CHAMPS Charter High School of the Arts - Multimedia and Performing

Skip to main content
English » Our Approach

Our Approach

The English department at CHAMPS strives to achieve our mission by exposing students to a variety and diversity of literature and other texts, engaging them in a broad range of written assignments, and affording them the opportunity to speak and challenge ideas in the classroom.

 

We devote considerable time to suggesting and compiling our summer and academic year reading lists. In making these choices for our students, we consider the contribution which each work may make to the education of the reader, its aesthetic value, its honesty, its readability, and its appeal to adolescents. Each teacher offers his or her rationale for any book to be read in order to ensure that they have given substantial thought to their choices. Additionally, these books are approved by our administration. 

 

While our teachers are entrusted to develop their own curriculum to meet their students' needs, there are certain common guidelines to which we all adhere. These include:

  • Late work policy for major assignments - Students will lose 10% of the grade on the assignment for each day that the assignment is late for up to five school days, after which the assignment will no longer be accepted.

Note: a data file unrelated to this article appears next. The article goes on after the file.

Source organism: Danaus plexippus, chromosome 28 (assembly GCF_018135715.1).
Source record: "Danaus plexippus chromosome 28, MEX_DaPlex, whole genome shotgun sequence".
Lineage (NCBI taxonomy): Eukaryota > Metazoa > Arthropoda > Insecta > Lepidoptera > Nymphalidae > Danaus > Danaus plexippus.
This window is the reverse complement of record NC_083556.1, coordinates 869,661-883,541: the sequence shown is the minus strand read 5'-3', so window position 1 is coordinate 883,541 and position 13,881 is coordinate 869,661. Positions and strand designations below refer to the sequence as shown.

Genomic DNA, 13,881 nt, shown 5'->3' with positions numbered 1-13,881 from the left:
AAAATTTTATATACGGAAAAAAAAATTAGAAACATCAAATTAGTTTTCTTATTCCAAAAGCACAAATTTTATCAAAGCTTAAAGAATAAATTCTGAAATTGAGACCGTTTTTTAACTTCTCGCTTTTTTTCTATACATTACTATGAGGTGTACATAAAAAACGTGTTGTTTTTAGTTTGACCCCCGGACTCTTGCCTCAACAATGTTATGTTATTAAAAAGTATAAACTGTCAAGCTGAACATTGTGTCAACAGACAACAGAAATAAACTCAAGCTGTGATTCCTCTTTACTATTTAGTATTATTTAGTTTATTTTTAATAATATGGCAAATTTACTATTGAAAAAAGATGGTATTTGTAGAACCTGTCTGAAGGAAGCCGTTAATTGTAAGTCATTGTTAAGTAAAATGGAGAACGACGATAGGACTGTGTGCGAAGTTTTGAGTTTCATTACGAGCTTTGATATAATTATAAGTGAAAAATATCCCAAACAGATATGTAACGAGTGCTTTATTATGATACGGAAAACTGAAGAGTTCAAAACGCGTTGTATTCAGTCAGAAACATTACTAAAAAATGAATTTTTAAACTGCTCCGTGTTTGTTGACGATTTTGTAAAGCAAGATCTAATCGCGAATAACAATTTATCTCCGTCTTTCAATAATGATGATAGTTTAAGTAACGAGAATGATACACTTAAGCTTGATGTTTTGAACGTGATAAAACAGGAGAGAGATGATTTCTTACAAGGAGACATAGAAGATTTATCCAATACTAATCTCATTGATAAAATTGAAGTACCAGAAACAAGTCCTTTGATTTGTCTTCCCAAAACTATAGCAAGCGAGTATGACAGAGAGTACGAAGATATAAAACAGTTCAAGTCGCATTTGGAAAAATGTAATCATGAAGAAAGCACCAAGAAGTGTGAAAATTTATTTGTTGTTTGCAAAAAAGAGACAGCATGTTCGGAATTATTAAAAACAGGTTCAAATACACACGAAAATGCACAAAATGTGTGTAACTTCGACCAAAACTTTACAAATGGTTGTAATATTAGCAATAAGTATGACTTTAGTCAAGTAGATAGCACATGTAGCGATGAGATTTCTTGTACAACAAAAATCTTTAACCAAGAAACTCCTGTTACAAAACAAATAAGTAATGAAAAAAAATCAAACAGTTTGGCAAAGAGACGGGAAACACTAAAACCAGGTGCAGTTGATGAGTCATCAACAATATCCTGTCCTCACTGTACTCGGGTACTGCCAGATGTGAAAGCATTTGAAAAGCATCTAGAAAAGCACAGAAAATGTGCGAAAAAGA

• Grading categories (Classwork/Homework, Quizzes/Tests, Projects, Essays, Final Exam) and percentages are consistent and aligned by grade level.
  • Written work is the cornerstone of the classroom experience. Students are challenged with a variety of both formal and informal writing tasks, including (but not limited to) free writes, literary analysis, creative writing, expositional writing, etc. Students can expect at least two comprehensive, formal essays each semester.

 

Our classrooms are spaces for the fervent and unfiltered exchange of ideas and opinions, which allow students to not only grow in the confidence of their ideas, but also to engage others in a healthy and respectful manner. 

 

**********

 

“Where suspicion fills the air and holds scholars in line for fear of their jobs, there can be no exercise of the free intellect. . . A problem can no longer be pursued with impunity to its edges. Fear stalks the classroom. The teacher is no longer a stimulant to adventurous thinking; [he]/she becomes instead a pipe line for safe and sound information. A deadening dogma takes the place of free inquiry. Instruction tends to become sterile; pursuit of knowledge is discouraged; discussion often leaves off where it should begin.”

 

Justice William O. Douglas, United States Supreme Court: Adler v. Board of Education, 1951.